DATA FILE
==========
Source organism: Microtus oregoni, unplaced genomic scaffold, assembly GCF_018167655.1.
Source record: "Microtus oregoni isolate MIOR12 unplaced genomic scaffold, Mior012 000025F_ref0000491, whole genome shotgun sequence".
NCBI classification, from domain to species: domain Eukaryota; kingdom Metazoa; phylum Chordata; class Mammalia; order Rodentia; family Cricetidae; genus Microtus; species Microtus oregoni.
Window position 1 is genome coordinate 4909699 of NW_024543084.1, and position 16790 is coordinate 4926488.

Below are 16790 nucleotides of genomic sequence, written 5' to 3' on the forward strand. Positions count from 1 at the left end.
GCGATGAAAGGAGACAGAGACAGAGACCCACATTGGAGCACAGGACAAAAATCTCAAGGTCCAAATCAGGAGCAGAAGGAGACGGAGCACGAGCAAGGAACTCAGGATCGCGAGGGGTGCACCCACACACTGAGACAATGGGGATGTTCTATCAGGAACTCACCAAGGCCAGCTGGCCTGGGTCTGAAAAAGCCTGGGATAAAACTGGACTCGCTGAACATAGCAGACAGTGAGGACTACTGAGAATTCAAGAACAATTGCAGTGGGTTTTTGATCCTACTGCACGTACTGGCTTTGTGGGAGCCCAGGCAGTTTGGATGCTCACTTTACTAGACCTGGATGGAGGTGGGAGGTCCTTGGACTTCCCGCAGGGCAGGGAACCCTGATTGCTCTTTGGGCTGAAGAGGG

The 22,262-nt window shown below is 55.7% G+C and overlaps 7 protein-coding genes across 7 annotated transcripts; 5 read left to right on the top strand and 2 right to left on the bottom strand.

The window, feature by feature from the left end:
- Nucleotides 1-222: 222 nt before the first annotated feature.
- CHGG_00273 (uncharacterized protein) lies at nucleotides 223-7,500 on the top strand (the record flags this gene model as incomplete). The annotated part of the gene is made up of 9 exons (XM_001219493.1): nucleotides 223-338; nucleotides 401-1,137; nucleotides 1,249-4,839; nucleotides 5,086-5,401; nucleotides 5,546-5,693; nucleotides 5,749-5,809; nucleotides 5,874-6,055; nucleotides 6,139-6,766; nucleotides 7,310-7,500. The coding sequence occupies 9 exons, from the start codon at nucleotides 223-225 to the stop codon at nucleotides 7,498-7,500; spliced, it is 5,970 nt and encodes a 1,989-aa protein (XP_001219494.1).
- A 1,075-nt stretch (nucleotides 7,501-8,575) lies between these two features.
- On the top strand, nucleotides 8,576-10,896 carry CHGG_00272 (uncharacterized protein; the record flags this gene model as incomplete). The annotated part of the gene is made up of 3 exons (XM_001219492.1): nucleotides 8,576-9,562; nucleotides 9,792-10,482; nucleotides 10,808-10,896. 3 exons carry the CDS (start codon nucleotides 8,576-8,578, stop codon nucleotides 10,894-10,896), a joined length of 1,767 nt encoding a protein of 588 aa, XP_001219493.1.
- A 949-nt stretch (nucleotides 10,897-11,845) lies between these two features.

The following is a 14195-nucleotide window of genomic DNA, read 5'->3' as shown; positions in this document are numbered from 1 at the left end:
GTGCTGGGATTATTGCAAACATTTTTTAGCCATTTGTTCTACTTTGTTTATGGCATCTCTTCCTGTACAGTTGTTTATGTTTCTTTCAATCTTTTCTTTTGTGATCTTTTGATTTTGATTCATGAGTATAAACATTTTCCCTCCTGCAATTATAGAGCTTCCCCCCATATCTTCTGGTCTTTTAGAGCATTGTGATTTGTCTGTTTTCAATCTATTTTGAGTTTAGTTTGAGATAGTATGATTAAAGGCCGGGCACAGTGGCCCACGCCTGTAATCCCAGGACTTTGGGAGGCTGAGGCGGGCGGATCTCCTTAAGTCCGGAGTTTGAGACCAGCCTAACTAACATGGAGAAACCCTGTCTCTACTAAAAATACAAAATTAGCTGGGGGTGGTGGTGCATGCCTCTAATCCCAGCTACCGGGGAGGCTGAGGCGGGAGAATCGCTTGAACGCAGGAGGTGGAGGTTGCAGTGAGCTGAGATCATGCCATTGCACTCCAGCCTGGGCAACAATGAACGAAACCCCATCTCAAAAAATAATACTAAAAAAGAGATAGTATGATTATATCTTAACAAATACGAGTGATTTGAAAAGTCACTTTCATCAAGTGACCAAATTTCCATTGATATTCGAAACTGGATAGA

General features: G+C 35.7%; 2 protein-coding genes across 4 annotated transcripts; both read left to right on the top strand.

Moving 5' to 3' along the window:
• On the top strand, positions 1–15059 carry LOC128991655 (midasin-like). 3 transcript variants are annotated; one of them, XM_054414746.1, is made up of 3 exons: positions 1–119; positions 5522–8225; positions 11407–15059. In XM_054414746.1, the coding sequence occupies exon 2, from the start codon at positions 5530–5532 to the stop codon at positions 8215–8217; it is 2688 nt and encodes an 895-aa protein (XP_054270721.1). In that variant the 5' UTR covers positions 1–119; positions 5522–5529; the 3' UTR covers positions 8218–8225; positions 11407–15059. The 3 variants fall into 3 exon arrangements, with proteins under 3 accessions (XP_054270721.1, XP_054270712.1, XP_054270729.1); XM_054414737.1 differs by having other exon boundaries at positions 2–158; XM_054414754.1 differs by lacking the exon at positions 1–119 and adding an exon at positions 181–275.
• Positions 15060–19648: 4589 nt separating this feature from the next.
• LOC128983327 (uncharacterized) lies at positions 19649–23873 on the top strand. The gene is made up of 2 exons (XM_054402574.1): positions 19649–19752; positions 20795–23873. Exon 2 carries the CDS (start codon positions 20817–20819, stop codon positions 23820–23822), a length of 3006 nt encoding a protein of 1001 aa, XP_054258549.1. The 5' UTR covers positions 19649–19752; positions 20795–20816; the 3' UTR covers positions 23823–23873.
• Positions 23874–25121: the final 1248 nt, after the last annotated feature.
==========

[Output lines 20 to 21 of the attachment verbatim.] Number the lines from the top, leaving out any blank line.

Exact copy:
• LOC128983327 (uncharacterized) lies at positions 19649–23873 on the top strand. The gene is made up of 2 exons (XM_054402574.1): positions 19649–19752; positions 20795–23873. Exon 2 carries the CDS (start codon positions 20817–20819, stop codon positions 23820–23822), a length of 3006 nt encoding a protein of 1001 aa, XP_054258549.1. The 5' UTR covers positions 19649–19752; positions 20795–20816; the 3' UTR covers positions 23823–23873.
• Positions 23874–25121: the final 1248 nt, after the last annotated feature.